While battles can occur normally in the world, most fights happen in Tír na nÓgs, a fae realm that Cereza and Cheshire need to clear to dispel illusions in the real world. Most of these are just arena battles, but there are several where you need to use the pair’s abilities to move forward. Some of these can even be repeated as time trials to unlock costumes.

Bayonetta Origins: Cereza and the Lost Demon Jeanne Gameplay - Switch [Gaming Trend]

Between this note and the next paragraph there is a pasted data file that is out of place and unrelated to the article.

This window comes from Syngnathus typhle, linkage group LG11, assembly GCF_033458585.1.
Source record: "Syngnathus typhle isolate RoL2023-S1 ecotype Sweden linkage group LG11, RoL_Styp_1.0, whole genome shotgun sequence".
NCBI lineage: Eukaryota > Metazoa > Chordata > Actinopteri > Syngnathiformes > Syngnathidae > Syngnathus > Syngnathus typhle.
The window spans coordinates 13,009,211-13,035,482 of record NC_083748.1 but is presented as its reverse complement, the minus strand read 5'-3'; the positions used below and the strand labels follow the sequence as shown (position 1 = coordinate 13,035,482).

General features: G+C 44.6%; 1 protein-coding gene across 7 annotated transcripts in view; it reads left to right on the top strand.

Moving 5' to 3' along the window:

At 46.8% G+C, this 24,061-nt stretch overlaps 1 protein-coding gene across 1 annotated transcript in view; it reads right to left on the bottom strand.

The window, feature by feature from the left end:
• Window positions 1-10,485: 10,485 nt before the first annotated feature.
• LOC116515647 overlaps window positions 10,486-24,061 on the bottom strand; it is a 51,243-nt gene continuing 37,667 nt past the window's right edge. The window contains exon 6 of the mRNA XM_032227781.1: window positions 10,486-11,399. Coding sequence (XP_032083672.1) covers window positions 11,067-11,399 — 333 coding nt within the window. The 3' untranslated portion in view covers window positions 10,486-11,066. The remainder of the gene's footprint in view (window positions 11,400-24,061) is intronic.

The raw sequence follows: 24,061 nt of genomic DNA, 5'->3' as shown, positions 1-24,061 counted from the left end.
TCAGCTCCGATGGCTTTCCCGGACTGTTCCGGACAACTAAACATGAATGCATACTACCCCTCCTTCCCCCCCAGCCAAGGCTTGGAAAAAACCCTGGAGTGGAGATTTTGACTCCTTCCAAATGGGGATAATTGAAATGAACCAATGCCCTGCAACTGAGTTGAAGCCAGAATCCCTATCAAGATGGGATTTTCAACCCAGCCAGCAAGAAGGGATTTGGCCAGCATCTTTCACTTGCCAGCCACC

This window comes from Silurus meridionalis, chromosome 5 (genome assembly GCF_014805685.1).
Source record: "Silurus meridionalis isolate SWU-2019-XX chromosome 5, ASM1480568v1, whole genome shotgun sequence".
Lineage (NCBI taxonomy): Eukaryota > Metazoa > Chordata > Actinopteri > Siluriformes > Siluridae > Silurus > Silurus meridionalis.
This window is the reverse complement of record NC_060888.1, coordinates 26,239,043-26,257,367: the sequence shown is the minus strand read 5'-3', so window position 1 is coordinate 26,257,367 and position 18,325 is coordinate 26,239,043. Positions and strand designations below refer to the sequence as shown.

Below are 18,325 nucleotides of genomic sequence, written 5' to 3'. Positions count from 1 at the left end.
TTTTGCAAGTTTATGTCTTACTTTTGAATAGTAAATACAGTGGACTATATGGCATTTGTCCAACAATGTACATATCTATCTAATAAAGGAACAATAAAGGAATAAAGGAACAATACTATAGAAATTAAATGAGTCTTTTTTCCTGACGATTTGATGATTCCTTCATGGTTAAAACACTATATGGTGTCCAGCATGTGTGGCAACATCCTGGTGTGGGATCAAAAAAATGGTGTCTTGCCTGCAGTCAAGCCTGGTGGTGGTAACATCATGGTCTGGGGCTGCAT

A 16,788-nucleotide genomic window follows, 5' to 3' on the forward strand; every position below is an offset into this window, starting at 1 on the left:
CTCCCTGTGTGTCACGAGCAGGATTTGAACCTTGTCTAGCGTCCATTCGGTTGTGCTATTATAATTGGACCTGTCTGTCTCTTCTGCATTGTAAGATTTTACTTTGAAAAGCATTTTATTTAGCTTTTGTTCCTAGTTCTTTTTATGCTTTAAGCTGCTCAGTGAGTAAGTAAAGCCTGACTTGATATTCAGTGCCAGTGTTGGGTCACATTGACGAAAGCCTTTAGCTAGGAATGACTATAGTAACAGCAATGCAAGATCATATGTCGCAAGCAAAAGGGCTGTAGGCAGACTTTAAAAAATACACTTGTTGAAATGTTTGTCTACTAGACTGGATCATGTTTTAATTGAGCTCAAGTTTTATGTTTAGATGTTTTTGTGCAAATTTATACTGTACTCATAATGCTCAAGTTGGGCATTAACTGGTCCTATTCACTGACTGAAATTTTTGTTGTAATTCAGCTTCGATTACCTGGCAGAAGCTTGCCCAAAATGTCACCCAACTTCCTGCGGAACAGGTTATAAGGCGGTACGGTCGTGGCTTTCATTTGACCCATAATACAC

As you fight, explore, and solve puzzles you’ll earn Onyx Rose petals and Avalon Drops, which can be spent at mirrors to unlock new abilities for Cereza and Cheshire respectively. You can unlock abilities like a powerful dual attack when an enemy is bound and Cheshire uses a charge attack, a devouring finisher, moving faster in hug mode when holding Cheshire in front of you, and much more. Some of these abilities do require Moon Pearls or Inferno Fruit which are hidden around the world. To find some of these, Cereza will need to send magic into objects like plants. Just like Thorn Bind, you do this by holding ZL, but in addition you’ll also need to move the left stick when a cursor reaches a moon. This gets more complicated later on needing you to hold a direction or press it twice. It’s a good way to bring the dancing Bayonetta is known for, this time in the form of ballet.